2019: All Change

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Image: Jens Mommens/

And so it was to be fresh blood that began the healing process of years-old troubles in 2019. Sainz Jr and Norris had no ego that required stroking. Sainz was lucky to have a drive after Renault hired Ricciardo, and 19-year old Norris just seemed happy to be invited. These were two young drivers who were there to drive, not complain.

The Seidl appointment was a massive addition to the senior personnel at the team. It seems the German’s systematic approach, which brought success to the LMP1 Porsche team, can carry across racing series. Zak Brown is the PR-friendly face that deals with the media, leaving Seidl free to manage in a way that Boullier couldn’t. And after a definitive restructuring in 2019, the revolving door of executives seems to have stopped at McLaren and laid a solid foundation to improve in the future.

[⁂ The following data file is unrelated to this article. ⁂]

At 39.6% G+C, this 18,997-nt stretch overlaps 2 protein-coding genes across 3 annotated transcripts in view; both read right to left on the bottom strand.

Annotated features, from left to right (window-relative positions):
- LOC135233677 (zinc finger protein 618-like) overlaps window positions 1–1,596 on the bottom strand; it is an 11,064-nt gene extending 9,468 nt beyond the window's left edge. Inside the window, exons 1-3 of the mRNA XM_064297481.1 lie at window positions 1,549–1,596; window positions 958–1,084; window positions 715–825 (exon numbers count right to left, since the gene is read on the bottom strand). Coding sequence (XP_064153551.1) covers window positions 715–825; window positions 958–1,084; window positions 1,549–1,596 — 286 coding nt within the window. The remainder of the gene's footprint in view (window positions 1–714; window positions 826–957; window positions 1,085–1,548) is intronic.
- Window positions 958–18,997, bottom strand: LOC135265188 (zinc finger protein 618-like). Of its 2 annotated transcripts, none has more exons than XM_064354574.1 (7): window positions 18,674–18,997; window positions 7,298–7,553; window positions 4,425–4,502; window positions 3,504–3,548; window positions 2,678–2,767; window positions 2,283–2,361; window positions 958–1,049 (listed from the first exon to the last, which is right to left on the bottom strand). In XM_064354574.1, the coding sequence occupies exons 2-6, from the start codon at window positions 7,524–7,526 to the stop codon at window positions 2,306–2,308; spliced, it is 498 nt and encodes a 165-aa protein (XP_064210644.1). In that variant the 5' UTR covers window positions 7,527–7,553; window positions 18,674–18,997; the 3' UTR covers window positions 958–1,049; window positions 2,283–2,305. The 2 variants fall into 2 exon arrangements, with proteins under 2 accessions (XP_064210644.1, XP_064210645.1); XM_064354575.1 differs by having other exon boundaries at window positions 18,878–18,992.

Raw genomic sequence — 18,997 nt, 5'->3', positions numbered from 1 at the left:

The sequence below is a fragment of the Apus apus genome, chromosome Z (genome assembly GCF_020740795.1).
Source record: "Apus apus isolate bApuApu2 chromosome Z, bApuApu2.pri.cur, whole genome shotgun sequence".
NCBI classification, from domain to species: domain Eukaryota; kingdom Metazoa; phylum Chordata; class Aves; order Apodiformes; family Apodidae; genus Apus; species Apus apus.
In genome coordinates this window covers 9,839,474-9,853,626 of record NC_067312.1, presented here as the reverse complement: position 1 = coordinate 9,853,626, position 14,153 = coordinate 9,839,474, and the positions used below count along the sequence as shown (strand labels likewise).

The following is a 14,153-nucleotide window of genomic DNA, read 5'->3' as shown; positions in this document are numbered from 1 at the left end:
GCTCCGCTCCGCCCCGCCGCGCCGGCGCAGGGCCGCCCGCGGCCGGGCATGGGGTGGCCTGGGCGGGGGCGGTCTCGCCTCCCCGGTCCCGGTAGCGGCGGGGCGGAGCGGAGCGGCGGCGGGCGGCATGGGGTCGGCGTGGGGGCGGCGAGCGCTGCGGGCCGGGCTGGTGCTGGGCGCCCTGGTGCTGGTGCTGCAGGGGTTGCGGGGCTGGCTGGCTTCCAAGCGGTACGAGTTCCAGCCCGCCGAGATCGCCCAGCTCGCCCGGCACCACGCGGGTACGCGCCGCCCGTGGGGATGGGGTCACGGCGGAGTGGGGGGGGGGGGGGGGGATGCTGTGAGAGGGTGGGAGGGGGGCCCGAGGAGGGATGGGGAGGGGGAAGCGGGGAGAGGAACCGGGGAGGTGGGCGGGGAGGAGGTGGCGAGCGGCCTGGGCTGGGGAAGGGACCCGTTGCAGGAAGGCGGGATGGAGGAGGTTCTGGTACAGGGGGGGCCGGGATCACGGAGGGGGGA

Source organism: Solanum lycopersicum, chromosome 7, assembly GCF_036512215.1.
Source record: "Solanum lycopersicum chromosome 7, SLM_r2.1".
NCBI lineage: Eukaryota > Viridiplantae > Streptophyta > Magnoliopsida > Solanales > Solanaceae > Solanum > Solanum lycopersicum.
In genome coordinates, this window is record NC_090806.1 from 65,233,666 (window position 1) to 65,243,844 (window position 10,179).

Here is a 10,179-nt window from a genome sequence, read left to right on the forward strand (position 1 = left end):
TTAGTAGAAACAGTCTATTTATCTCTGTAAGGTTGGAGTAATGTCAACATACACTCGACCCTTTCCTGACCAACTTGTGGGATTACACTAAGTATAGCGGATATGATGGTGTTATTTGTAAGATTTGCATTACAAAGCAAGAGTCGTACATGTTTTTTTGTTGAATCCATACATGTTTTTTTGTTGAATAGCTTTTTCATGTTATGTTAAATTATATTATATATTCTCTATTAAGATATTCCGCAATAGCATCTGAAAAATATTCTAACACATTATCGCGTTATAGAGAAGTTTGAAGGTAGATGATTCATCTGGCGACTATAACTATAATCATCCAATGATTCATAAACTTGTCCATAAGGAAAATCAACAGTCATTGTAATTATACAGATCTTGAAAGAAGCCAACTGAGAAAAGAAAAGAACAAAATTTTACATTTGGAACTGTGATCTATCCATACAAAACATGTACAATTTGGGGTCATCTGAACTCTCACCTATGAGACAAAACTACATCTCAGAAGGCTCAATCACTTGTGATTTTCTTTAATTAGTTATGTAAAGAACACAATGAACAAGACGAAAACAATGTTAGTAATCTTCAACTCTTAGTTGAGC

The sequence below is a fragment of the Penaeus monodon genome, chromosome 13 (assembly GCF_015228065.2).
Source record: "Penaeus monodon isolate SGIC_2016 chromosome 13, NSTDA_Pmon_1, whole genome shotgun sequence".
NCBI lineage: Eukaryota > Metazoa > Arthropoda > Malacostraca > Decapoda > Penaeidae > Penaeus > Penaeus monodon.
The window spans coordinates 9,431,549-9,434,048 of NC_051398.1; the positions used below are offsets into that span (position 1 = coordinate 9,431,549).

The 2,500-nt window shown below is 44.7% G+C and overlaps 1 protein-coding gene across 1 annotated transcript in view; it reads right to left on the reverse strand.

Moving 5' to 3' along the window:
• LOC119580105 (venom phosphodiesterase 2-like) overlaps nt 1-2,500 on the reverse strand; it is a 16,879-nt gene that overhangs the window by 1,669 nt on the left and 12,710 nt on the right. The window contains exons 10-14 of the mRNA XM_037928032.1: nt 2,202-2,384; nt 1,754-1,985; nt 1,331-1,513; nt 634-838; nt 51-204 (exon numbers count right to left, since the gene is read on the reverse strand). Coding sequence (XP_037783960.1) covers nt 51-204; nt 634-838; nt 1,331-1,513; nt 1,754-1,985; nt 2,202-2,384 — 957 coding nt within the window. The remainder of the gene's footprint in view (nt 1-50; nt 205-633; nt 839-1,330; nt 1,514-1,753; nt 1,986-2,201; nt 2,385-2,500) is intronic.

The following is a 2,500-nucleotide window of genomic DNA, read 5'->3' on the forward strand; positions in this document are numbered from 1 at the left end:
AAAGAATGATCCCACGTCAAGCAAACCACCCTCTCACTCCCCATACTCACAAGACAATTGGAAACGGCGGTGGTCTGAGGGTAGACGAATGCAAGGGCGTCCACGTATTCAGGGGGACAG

A new partnership teething problems could be to blame for Renault not propelling McLaren further up the timesheets. But Red Bull managed victories with the same engine, so it seems unlikely. The team changed a lot between 2018 and 2019, and so did the results with a Renault-power unit. In a field of just two, McLaren finished last year as decisive victors of the Renault-powered teams.

They may not have claimed any victories with a Renault, as Red Bull have, but that’s okay. No team outside the ‘Big Three’ has won a race in 121 races. The last team that did, Lotus F1, no longer exist in the same form; they’re now Renault F1. But who won the two races before Lotus? McLaren. And after their 2019 trajectory, I wouldn’t be surprised if the next triumph over the ‘Big Three’ comes from McLaren again.

Originally published at where you can find more motoring news and reviews.

A tall man, living around the world, watching fast cars